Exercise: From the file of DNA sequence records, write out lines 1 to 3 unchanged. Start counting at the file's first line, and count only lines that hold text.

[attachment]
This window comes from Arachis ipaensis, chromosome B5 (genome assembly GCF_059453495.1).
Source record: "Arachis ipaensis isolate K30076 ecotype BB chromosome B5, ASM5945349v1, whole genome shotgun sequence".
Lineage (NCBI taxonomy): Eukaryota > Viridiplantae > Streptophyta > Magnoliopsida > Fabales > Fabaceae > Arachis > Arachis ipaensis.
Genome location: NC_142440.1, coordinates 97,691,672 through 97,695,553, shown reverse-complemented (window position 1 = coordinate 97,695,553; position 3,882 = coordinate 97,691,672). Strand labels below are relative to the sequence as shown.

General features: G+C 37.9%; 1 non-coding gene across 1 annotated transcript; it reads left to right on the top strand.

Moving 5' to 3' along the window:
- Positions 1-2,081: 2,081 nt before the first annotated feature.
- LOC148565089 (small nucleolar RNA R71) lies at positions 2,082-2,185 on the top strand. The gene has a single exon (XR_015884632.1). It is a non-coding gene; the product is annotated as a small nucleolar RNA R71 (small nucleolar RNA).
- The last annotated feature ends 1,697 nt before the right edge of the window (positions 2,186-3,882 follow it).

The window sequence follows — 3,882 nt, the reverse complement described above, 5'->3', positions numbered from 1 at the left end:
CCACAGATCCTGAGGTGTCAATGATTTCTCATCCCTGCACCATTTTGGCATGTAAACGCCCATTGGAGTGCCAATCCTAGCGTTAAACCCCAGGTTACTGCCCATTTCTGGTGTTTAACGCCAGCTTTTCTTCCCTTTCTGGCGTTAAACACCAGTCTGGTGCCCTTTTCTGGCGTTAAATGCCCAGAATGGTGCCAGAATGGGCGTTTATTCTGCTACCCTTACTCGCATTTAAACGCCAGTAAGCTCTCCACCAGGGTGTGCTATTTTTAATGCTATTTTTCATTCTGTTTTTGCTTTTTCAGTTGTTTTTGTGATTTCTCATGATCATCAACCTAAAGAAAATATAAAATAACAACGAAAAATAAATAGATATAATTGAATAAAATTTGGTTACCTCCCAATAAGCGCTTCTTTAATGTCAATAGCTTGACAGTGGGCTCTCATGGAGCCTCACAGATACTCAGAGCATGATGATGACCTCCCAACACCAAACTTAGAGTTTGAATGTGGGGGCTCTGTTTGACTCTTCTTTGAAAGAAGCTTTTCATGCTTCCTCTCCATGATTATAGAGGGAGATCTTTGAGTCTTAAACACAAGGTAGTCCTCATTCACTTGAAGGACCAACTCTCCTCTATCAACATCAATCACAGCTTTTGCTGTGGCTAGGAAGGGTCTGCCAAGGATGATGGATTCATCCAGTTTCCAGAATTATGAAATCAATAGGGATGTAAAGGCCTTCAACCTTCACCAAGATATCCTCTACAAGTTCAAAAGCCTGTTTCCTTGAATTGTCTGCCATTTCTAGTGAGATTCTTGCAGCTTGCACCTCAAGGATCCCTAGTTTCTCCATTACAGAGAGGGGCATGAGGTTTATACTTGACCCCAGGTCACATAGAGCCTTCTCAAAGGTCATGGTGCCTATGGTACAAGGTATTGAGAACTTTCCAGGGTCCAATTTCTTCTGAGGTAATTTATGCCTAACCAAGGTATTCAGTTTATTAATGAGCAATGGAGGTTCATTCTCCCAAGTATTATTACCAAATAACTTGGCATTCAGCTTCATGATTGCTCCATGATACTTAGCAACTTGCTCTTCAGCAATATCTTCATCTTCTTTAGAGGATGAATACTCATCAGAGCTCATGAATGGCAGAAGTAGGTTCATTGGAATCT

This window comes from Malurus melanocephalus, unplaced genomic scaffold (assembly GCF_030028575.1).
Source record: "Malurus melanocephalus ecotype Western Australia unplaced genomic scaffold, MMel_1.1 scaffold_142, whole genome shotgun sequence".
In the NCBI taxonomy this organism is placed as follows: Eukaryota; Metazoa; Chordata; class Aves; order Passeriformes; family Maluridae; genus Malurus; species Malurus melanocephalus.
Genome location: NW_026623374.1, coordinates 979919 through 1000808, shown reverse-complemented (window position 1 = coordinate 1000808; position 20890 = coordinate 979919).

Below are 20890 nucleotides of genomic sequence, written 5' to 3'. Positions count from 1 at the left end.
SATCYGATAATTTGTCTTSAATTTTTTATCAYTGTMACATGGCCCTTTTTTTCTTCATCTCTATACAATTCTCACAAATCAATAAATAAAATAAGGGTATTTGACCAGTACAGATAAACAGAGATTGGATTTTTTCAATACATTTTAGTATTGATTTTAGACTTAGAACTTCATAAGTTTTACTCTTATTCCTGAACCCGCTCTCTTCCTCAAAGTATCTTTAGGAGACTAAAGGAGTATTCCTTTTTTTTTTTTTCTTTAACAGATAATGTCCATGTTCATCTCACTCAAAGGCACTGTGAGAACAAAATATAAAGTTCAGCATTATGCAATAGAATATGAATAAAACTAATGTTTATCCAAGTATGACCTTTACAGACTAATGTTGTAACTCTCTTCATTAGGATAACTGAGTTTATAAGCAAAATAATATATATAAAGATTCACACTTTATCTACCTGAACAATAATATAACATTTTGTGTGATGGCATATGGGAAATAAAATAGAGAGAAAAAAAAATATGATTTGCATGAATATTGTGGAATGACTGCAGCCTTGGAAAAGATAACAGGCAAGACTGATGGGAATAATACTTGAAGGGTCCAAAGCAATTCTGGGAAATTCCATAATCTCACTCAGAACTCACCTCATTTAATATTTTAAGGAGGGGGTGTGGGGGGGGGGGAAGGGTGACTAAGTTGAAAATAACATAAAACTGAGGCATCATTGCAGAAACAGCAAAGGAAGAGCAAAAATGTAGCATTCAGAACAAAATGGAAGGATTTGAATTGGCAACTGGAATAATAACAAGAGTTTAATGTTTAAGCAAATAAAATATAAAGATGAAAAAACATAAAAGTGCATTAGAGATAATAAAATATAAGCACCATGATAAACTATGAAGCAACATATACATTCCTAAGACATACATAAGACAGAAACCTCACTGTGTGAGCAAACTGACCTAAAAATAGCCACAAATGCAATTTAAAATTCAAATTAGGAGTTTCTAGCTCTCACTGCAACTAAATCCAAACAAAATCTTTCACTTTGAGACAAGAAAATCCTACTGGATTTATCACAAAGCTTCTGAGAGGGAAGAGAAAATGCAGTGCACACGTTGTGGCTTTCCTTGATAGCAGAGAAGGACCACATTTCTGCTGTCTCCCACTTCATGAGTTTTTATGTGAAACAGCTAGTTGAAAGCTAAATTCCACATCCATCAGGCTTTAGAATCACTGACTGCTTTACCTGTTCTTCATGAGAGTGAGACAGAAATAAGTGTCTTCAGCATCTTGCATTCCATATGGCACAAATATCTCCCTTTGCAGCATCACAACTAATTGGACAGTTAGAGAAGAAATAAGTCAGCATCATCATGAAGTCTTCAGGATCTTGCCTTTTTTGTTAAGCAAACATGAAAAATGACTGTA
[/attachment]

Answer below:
This window comes from Arachis ipaensis, chromosome B5 (genome assembly GCF_059453495.1).
Source record: "Arachis ipaensis isolate K30076 ecotype BB chromosome B5, ASM5945349v1, whole genome shotgun sequence".
Lineage (NCBI taxonomy): Eukaryota > Viridiplantae > Streptophyta > Magnoliopsida > Fabales > Fabaceae > Arachis > Arachis ipaensis.